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Drive-Thru Records
        Some albums open with an explosion of ear-shattering noise that threatens to leave listeners wincing with the aftershock from days on end. Some albums open with a track so lighthearted and carefree that the listener starts caring about anything but the music. The self-titled album from I Can Make a Mess Like Nobody’s Business thankfully does neither of these. A quiet conversation serves as the background to softly playing guitar, gradually becoming a hurricane of electricity and barely articulate vocals. This two-minute introduction tenderly plucks the listener from the world in which he is sitting comfortably in his car and takes him to a surreal place, where heartfelt lyrics and gorgeous harmonies come together for fifteen tracks of undeniable genius.
         I Can Make a Mess is the work of Ace Enders from the well-known and beloved The Early November. One can find proof of this simply by turning over the CD case and looking at the track listings on the back. Irresistible titles like “But When the Little Fellow Came Close and Put Both Arms Around His Mother, and Kissed Her in an Appealing Boyish Fashion, She was Moved to Tenderness” draw a prospective buyer to fall in love with Ace all over again, or maybe for the first time if he isn’t familiar with The Early November. And he hasn’t even started listening to the album yet.
         “So we take the night…”  The second track, “Whispering Actually,” immediately satisfies the thirst developed by the introduction. Though abruptly interrupted in the middle for an interlude of what might be a TV talk show, “Whispering Actually” serves as a gentle, even deeper settling into I Can Make a Mess’ magical dreamworld. Follow-up tracks like “Timshel” and “The Best Happiness Money Can Buy” do the same, with energy building into a “yee-haw” or two amidst the pure poetry of I Can Make a Mess’ lyrics.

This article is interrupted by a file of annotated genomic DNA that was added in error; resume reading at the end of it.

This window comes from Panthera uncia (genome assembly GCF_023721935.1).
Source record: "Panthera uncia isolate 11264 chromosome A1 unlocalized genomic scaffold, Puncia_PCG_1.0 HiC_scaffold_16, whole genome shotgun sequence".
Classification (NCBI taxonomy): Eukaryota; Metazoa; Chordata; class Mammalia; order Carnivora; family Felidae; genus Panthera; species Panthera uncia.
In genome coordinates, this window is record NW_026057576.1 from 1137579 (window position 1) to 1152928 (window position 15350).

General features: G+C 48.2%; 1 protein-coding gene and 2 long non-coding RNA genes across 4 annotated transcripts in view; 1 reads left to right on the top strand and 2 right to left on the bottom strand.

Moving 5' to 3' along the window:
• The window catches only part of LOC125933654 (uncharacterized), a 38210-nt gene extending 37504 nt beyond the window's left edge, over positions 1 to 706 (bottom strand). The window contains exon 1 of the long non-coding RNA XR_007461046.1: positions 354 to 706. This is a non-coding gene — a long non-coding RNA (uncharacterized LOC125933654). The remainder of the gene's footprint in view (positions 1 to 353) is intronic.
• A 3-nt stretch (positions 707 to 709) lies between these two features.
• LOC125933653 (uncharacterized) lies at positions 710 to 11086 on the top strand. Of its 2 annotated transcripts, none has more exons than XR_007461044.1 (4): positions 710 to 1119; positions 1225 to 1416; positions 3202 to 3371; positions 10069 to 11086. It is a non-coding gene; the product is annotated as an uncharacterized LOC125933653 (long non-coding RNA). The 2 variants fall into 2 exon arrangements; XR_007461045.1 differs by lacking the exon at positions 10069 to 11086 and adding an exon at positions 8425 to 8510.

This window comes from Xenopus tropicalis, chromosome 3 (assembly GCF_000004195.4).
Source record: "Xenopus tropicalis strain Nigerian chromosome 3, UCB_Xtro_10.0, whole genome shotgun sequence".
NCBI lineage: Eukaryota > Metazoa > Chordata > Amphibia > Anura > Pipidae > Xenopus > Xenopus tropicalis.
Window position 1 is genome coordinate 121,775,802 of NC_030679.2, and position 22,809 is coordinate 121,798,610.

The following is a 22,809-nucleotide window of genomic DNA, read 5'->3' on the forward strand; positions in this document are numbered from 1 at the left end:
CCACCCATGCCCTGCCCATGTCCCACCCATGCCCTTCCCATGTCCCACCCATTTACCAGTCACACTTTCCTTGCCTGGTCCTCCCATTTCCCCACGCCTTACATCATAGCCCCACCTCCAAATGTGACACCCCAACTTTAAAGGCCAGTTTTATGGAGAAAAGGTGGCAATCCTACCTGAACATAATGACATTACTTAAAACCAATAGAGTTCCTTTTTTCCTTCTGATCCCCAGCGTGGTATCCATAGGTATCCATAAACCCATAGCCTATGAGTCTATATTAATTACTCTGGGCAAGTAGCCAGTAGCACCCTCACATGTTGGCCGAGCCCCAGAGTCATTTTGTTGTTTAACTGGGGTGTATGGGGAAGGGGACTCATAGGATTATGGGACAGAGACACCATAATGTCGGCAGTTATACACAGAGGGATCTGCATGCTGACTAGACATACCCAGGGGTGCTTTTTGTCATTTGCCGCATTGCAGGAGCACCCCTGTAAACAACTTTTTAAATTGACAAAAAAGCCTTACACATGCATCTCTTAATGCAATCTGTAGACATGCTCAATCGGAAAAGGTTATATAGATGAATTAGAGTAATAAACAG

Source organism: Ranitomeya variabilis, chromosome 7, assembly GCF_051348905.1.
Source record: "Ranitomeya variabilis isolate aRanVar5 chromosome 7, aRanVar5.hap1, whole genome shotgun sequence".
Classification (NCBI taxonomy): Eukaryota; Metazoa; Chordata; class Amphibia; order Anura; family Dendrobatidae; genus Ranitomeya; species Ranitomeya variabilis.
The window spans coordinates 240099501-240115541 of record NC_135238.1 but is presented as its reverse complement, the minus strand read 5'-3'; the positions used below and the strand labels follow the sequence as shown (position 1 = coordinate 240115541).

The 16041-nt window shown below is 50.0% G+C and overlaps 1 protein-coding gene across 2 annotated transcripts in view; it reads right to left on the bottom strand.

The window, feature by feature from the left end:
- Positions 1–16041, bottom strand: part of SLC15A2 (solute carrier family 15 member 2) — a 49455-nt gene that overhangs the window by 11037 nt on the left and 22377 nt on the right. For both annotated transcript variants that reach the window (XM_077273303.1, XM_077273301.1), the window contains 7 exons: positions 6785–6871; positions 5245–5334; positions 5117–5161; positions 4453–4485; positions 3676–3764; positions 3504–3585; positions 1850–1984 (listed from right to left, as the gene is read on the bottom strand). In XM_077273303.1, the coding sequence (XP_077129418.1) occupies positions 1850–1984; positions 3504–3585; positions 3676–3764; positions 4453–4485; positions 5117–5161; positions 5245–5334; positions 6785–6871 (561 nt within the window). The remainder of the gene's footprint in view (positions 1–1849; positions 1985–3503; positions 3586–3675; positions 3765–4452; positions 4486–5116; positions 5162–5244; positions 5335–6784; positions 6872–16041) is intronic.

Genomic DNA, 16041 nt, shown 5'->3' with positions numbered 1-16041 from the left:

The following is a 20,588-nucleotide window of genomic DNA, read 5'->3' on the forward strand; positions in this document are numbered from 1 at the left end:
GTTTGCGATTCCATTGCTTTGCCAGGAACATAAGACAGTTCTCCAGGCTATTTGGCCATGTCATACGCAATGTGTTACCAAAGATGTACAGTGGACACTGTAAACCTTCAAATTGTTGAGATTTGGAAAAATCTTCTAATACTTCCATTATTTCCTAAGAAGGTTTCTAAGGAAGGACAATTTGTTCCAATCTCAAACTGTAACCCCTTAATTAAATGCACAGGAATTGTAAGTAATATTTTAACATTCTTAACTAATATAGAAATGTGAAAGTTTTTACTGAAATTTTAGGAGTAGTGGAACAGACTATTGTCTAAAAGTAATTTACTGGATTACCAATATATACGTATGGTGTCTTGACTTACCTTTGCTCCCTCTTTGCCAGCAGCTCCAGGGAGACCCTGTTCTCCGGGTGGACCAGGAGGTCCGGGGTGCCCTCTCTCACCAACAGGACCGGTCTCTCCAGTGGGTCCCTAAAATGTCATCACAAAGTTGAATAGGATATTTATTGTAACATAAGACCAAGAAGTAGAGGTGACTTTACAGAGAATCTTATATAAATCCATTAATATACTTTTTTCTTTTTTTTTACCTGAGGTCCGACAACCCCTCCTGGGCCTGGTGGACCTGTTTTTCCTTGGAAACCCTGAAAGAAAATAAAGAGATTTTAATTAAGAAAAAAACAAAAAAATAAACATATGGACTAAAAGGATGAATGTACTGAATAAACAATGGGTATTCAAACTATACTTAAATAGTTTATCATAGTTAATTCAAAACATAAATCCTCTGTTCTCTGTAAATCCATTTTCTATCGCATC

However, in several places the album is unexplainably interrupted, drawing attention away from the song with distinguishable dialogue and sound that doesn’t fit in at all with the honest, soul-baring feel of the music. Especially at the end of a track, one can clearly recognize the noise of a TV, as if Ace is playing in a bedroom with a soap opera floating under the door. At first this adds a sort of authenticity to each track, giving it a human, imperfect quality with which the listener can identify. Eventually, though, it becomes more of an annoyance. But Ace knows full well what he’s doing, and after throwing a substantial amount of seemingly meaningless conversation into “Untitled Track 8” and “Untitled Track 9,” gives us a track called “End of the Background Noise.”  Indeed, in the tracks following there is an absence of unidentifiable television conversations. After hearing “Untitled Track 12” and “Salvy” untainted by interruptions, the listener is left with a craving hunger for more. And the CD has finished playing through, so what is there to do but listen again?
     
  I Can Make a Mess Like Nobody’s Business is an album as fulfilling the second or third or fortieth time as it is the first, if not more with each additional listen. The lyrics are sincere and the power and drive behind them are genuine and superb. Skillfully synchronized drumbeats and guitarwork take the experience of each song to unbelievable highs, resulting in a final product that is nothing less than awesome. If you don’t mind the occasional relief from the ordinary and commonplace, pick up I Can Make a Mess and prepare yourself for a long swig of absolute brilliance. Enjoy.
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A.A. '05
1) Track 1
<< 2) Whispering Actually >>
3)
So I Finally Decided To Give
Myself a Reason
4) Timshel
5) The Best Happiness Money Can Buy
6) An Oak Tree Stands Beside a Linden
7) But When The Little Fellow Came
Close and Put Both Arms Around
His Mother, and Kissed Her in an
Appealing Boyish Fashion, She Was
Moved to Tenderness.
8) Track 08
9) Track 09
10) The Kindler Burns
11) End of the Background Noise
12) Track 12
13) Track 13
14) I Know the Sum and Substace
of My Evil
15) Salvy
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